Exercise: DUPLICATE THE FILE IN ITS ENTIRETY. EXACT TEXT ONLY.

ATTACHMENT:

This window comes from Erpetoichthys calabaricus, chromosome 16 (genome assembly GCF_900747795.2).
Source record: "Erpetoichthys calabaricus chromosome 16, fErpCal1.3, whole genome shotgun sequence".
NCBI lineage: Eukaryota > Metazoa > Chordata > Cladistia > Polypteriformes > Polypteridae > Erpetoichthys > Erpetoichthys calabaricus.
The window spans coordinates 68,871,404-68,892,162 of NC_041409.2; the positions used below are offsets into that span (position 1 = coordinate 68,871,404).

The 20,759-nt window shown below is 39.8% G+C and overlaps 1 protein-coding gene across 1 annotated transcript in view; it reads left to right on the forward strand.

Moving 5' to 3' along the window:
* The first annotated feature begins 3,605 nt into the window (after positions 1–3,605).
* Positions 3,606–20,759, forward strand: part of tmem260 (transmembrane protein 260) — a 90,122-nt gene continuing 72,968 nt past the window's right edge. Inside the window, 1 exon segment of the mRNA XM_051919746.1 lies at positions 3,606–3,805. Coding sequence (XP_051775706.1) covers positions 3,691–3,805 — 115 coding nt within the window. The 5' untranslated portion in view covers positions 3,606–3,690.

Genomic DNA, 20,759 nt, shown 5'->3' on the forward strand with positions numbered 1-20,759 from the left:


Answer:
This window comes from Erpetoichthys calabaricus, chromosome 16 (genome assembly GCF_900747795.2).
Source record: "Erpetoichthys calabaricus chromosome 16, fErpCal1.3, whole genome shotgun sequence".
NCBI lineage: Eukaryota > Metazoa > Chordata > Cladistia > Polypteriformes > Polypteridae > Erpetoichthys > Erpetoichthys calabaricus.
The window spans coordinates 68,871,404-68,892,162 of NC_041409.2; the positions used below are offsets into that span (position 1 = coordinate 68,871,404).

The 20,759-nt window shown below is 39.8% G+C and overlaps 1 protein-coding gene across 1 annotated transcript in view; it reads left to right on the forward strand.

Moving 5' to 3' along the window:
* The first annotated feature begins 3,605 nt into the window (after positions 1–3,605).
* Positions 3,606–20,759, forward strand: part of tmem260 (transmembrane protein 260) — a 90,122-nt gene continuing 72,968 nt past the window's right edge. Inside the window, 1 exon segment of the mRNA XM_051919746.1 lies at positions 3,606–3,805. Coding sequence (XP_051775706.1) covers positions 3,691–3,805 — 115 coding nt within the window. The 5' untranslated portion in view covers positions 3,606–3,690.

Genomic DNA, 20,759 nt, shown 5'->3' on the forward strand with positions numbered 1-20,759 from the left: